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The Australian Academy of Technological Sciences and Engineering (ATSE) has released a statement urging the government to be more ambitious with its energy targets – net zero greenhouse gas emissions by 2035.
This is just one day after the Climate Council called on the government to do the same.
“The science is unequivocal, the climate induced catastrophes are irrefutable. ATSE calls for leaders across every Australian sector to join us in making Australia a frontrunner amongst global peers, in setting an ambitious target of net zero greenhouse gas emissions by 2035,” said ATSE President Dr Katherine Woodthorpe.
“To meet this ambition, with the Federal Government in the driver’s seat, Australia should prioritise upskilling our workforce, and develop and urgently apply evidence-based solutions across all industry sectors – particularly in energy, transportation, manufacturing, construction, minerals and agriculture.”
The position statement highlighted six top priorities. They included developing new policy for the energy network, limiting waste, and increasing the electrification of the transport industry.
“We’re the engineers and the applied scientists, we’re the ones where the rubber hits the road – who work out how to do this,” Woodthorpe told RenewEconomy.
“And we’re saying it’s doable. It’s not easy. It’s a huge task, but it’ll set Australia’s economy up for the future in a world where climate will be a real issue.”
Woodthorpe said that although the grid transition is well underway in Australia – noting the new renewable energy generation record of 70.6% on Wednesday – more needs to be done at a faster pace.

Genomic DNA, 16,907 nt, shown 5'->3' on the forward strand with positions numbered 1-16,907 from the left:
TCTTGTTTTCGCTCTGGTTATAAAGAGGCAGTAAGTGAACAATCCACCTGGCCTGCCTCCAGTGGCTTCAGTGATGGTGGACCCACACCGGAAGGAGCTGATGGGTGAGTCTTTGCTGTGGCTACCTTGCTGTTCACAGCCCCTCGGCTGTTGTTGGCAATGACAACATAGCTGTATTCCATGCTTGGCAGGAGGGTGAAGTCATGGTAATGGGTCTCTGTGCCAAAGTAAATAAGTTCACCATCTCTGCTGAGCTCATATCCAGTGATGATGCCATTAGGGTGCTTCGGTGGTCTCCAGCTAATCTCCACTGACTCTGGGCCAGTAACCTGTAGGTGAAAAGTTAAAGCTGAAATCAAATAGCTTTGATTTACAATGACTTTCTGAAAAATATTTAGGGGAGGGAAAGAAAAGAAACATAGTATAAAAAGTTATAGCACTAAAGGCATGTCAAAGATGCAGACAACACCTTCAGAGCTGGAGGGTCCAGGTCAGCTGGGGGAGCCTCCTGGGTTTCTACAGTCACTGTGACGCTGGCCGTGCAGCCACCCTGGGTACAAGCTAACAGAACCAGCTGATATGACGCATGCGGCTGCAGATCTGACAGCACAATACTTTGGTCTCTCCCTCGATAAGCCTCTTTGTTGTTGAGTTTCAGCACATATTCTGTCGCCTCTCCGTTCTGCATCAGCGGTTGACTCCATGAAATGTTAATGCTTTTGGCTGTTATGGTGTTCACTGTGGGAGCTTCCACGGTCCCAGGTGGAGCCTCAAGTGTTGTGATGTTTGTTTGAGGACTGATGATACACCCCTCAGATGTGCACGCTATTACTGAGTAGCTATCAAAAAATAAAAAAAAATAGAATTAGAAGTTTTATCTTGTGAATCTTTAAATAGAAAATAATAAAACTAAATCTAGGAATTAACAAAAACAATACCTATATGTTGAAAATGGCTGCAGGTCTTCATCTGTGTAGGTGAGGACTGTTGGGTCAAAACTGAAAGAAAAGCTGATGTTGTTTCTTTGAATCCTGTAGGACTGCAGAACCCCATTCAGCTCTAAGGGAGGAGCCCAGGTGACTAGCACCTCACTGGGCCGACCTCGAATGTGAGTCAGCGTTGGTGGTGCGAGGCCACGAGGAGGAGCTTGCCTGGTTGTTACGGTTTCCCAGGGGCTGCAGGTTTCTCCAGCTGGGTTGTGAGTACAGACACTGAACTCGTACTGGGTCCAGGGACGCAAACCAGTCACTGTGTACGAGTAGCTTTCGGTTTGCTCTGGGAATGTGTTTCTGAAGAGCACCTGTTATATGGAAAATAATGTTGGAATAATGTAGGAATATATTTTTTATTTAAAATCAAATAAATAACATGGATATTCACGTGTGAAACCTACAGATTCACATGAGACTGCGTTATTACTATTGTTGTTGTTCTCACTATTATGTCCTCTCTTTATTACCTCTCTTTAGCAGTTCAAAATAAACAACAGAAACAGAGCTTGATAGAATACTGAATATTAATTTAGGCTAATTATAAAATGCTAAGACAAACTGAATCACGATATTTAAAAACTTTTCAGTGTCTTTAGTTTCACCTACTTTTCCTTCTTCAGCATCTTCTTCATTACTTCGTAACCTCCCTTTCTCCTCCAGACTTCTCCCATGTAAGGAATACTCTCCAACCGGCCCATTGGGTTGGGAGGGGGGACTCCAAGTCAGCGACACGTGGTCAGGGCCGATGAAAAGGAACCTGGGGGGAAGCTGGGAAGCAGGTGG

“Don’t relax the pressure – do more, move faster,” Woodthorpe added.
The ATSE position statement was released along with explainers that when into more details about the solutions for important areas – like the electricity grid.
These solutions included increasing transmission, spreading solar and wind further geographically to provide a more constant supply of electricity and increasing battery and hydro storage.
The emerging technologies they highlighted were virtual powerplants, hydrogen electrolysers and using electric vehicles as batteries for the home.
Far from just looking at the technology, the report suggests that all of these technologies and changes to the power grid will need to be supported by economic incentives.
“These economic incentives should be driven by policy certainty, which will underpin greater investment in clean energy infrastructure and grid security,” they write in the report.
“These actions will reduce the risk of energy shortfalls and the associated brownouts or blackouts.”
When asked, Woodthorpe noted that these solutions have not yet been costed, although numbers have shown that the cost of doing nothing is likely to be far higher.
“We’re the scientists and technologists, not the economists. We need to work with them to work out how much this is going to cost and how to implement it in the best way from an economic point of view,” she said.
“But it’s an investment in Australia’s future, not just in Australia’s goodwill to the planet. Otherwise, we will become a laggard in the economies of the world.”
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